Published on open Democracy, by Brian K Murphy, June 4, 2008.
At least 200 million of the world’s people – between 3% and 5% of its total population – are currently on the move outside their country of origin. Many of these would have preferred to stay where they were if they could. Another untold number would move if they could, but can’t. Many simply are looking for better opportunities, as human beings have done for millennia. The realities of globalisation – economic, environmental, familial – mean that these numbers are bound to increase. Migration is perhaps the major issue of our times. It is an issue that dominates the daily lives of people around the world – those who are in transit, and those they leave behind – and preoccupies governments everywhere …
… At the same time, this dialogue will need to be rooted in a frank analysis of the economic benefits that migrants bring to host countries, along with the costs incurred, both by the receiving country and the country of emigration. But there can no longer be any doubt that in general migrants are an economic and social boon, and that the exception is largely in those places where – and to the extent which – movement is forced or restricted, and rights curtailed.
It is also clear that all countries in the global north (and many in the south) absolutely depend upon migrant workers and permanent immigrants, a dependency that will only increase; the viability of many of these countries will be determined by the extent to which they can effect radical changes in migration policy (and social attitudes). This is doubly so for those several nations that have already passed the threshold of negative population growth, a trend that cannot be reversed, and is not sustainable.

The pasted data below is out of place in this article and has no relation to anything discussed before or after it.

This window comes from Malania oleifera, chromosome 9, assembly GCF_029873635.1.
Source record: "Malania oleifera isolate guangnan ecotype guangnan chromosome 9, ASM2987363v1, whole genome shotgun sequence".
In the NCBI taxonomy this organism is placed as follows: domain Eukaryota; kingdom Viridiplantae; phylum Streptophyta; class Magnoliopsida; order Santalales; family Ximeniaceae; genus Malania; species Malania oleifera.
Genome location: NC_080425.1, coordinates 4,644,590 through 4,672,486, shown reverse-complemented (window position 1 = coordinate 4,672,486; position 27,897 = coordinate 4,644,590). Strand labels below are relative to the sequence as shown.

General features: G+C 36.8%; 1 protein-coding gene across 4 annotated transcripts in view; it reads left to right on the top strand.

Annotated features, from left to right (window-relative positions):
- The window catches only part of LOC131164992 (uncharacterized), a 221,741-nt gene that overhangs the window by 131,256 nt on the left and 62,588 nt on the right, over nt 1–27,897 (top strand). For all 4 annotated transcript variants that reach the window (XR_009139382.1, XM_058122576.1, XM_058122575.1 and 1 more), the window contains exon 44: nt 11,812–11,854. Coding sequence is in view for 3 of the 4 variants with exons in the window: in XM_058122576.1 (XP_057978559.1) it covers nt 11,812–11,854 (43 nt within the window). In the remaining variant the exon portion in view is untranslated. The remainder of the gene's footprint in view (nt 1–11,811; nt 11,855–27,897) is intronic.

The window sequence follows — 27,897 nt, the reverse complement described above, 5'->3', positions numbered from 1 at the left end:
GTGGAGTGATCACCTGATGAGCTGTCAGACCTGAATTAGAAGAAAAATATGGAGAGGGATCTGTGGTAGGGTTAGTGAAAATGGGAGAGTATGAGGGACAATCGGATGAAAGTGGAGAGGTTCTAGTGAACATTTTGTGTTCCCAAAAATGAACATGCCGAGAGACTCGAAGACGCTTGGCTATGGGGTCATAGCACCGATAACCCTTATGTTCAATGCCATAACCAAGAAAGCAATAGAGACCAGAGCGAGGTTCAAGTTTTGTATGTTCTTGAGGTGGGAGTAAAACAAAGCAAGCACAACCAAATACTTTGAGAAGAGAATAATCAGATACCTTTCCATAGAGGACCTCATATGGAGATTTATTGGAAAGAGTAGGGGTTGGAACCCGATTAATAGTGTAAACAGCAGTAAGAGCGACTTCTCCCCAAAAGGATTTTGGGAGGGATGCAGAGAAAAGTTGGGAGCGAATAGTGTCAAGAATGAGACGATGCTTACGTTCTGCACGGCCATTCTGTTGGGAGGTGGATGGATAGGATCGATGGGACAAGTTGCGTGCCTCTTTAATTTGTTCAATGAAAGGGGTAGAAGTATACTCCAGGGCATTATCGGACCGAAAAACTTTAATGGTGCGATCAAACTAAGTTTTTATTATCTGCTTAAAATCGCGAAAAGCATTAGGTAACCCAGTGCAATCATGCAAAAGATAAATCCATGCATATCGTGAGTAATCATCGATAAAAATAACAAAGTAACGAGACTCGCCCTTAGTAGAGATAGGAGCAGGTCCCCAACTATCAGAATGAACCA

A transition to global open migration is not a modest proposition and making it happen will be an intricate political process. The policy is not a panacea for all issues of global justice and equality. However, any movement towards open migration policies and the decriminalisation and regularisation of migration will make conditions very much more equitable for those migrants already in place, and for those on the move, and will make it even more so for those who follow.
It will also mark an important step in beginning to reform the foundations of our societies in a way that anticipates the future and prepares for it, rather than fearing the future and trying stubbornly, and to our detriment, to delay or even prevent its inevitable arrival.
(full long text).